A Mover And A Shaper? Check!

“How many hands does the God have? – A hundred. – Well, if the God can’t solve all problems with his one hundred hands, what can you do with yours two?”

~ A character in the movie “Paheli”

Yesterday I came across an interesting video on the Spiegel website. It talks about a press conference where those attending discussed homosexuality in sports, notably in football. Dr. Theo Zwanziger was present, too. After watching it, I simply could not pass on an opportunity to comment on some things.

First of all, a curious title that says, “Homosexuality In Football: With his statement, Lahm has caused a stir and further discussions.” Of course, I immediately started watching the video because I could not quite understand what he could have said. I imagine many would be surprised to find out that the statement in question is, in fact, the one that he made in the interview to Frankfurter Rundschau a couple of days ago, which can also be found in the second part of  this interview (the second part is coming up, I promise.) I have translated it as part of the Focus Online article. I wonder how Focus Online had gotten to that piece before the whole interview was published. Oh, well. That is not what’s important at the moment. I am going to quote just a small portion of that post:

A different social climate still reins in football. “In the stadium, things are rarely politically correct,” says Lahm. “Sure, politicians can come out, but they don’t have to play in front of 60, 000 people week after week and then it can get only worse. “

Lahm has said the same thing more than once. An example would be one of the chapters in his book, not to mention an article or two. He states the facts. He has also mentioned that he would not give advice on that matter because he is afraid of what might happen. Frankly, I believe that to be a completely normal reaction. Me neither, I would not give anybody such an advice. That is a great responsibility. Whether or not a person decides to come out, it is solely his/her choice. So, what advice are we talking about?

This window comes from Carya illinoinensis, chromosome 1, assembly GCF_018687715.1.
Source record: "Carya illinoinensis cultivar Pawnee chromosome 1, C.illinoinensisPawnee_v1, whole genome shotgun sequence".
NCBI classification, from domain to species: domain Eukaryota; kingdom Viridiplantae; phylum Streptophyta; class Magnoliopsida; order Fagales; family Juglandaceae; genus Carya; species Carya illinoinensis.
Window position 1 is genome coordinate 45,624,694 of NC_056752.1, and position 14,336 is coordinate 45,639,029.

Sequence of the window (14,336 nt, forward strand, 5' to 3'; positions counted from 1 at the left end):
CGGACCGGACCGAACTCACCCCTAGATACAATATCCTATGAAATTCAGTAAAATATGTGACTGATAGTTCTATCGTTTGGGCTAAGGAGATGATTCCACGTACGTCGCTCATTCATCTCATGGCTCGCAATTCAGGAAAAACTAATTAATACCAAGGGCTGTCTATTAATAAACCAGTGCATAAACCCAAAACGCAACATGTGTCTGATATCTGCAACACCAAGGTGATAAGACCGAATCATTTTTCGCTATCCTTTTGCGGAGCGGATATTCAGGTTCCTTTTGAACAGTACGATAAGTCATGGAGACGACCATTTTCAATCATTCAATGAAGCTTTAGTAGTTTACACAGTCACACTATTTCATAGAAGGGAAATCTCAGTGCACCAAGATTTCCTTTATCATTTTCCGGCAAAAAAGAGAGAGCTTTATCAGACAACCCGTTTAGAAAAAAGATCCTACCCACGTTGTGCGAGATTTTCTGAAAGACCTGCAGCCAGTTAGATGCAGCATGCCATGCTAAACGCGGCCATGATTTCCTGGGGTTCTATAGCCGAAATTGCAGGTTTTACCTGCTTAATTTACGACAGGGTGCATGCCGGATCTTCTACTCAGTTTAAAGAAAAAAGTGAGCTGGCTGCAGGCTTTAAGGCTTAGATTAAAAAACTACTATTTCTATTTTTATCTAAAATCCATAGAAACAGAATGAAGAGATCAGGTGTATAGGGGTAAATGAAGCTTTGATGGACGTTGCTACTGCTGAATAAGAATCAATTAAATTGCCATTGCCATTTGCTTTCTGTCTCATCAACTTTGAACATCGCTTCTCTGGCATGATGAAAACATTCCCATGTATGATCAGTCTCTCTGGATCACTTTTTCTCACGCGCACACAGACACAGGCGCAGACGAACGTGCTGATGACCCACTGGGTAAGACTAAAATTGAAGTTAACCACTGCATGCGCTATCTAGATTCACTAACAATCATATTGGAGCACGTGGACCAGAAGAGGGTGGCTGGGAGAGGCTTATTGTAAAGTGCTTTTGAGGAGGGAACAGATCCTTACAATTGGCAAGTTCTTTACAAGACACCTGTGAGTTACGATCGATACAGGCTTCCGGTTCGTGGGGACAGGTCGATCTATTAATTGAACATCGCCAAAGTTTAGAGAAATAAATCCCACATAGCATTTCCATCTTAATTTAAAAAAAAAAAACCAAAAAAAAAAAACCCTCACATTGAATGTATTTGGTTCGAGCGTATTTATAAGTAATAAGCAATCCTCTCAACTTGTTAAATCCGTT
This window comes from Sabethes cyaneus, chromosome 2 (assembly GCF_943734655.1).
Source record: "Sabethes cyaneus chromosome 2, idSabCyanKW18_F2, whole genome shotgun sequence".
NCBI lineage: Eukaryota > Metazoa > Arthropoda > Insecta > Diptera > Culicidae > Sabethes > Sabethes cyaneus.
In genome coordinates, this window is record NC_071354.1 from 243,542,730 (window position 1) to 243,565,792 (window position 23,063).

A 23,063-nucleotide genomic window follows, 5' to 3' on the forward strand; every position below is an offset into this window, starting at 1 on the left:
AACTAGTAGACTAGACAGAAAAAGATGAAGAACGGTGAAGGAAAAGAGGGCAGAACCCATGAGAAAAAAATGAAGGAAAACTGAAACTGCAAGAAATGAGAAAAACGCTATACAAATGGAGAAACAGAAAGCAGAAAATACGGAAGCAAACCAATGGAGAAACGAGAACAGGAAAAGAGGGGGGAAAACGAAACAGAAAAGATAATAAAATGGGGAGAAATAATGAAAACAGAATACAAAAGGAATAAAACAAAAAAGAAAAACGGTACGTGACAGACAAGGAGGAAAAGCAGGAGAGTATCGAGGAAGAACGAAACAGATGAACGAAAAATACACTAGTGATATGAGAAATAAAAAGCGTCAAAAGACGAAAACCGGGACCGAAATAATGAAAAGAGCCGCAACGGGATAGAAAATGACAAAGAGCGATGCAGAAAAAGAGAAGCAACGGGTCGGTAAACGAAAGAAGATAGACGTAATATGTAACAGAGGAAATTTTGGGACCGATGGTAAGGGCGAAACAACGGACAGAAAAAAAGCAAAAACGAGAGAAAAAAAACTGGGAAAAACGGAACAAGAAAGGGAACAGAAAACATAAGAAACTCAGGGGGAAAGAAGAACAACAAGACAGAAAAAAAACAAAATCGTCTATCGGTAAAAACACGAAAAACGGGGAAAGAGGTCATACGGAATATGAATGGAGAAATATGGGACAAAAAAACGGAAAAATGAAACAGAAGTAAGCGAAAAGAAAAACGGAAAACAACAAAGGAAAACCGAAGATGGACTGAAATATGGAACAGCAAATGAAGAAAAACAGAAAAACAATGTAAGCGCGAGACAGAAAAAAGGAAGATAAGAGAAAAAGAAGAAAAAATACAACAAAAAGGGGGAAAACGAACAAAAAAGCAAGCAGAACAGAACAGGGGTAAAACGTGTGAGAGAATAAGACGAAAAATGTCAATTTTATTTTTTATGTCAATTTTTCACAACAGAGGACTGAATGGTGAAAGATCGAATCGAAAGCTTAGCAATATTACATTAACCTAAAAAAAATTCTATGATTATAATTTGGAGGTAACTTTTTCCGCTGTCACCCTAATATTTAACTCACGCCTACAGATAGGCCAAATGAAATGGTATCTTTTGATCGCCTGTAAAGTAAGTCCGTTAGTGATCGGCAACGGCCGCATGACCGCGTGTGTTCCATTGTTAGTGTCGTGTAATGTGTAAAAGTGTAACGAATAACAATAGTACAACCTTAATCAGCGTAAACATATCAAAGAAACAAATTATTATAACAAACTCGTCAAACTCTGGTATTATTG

I am sure that everyone has seen how fans can “greet” those whom they do not like. For example, when Manuel Neuer came to Bayern, they let him know they did not like him. (Granted, it was a certain group of fans, but they did cause a stir.) I can only imagine the reaction to a statement about someone’s homosexuality. The pressure would be enormous. That would constantly be in the media. Does an athlete need that? An individual should decide for himself whatever Lahm, Dr. Zwanziger, Mario Gomez, Manuel Neuer, Jogi Löw say.

So, now John Amaechi, a former basketball player (NBA) and currently a political activist, as well as a psychologist, says how wrong Lahm’s statement is. Amaechi is openly gay, and if I am not mistaken, he came out in 2007 AFTER finishing his professional career. To be honest, I do not think that a person who has done it after finishing his career should be advising, and what is more frustrating to me, criticizing Lahm for stating the facts and expressing his opinion. Amaechi also mentions that people look up to Lahm because he is the captain of two teams. Well, that is precisely the reason why Lahm has to be careful. In fact, in the interview that Lahm gave to a gay magazine about five years ago, the author pointed out right away that – and I am paraphrasing – the activists should not look for something earth-shattering in this interview. The reason for it is the following: Lahm, being a person like all of us and having his point of view, also represents his club and his fans, hence he has to be careful.

Now more than ever, he has to think about the team, he has to think about the atmosphere within the team. And I am not even talking about 60,000 spectators. Lahm can do only so much. I know people who admire him as an athlete but completely disagree with him because of their PERSONAL views. In other words, they have heard his statements about homosexuality in football many times, but still they are far from jumping on the bandwagon of acceptance.

If Lahm does not have a right to “advise” against coming out, what right does Amaechi have to advise for it? Simply because he has done so? It was HIS choice. He is not another person. What frustrated me even more is that, if again I am not mistaken, Amaechi says that many homosexual players can kick Lahm’s butt. Where does this come from?! What has he done? Amaechi also refers to Lahm’s statement about how football is like a fight of gladiators. Well, duh. People love you and hate you, you win and lose. What does it have to do with homosexual players kicking his butt?

On a side note, I was surprised to see that Dr. Zwanziger got on Lahm’s side even though their views on the subject are different, calling him one of the most tolerant people. Is there anyone who doubts that? Just a friendly reminder: Lahm did get a prize for his work towards tolerance. Plus, Lahm was the first player of the National Team who spoke on the issue. Perhaps, Amaechi should look more into that.

The only positive thing, I guess, is the fact that the theme might become less of a taboo.


One comment

  1. […] wrote on this matter a while ago. You can find the post here. There has also been a commentary by Klaus Hoeltzenbein in SZ, and he made a very good point. Thus, […]

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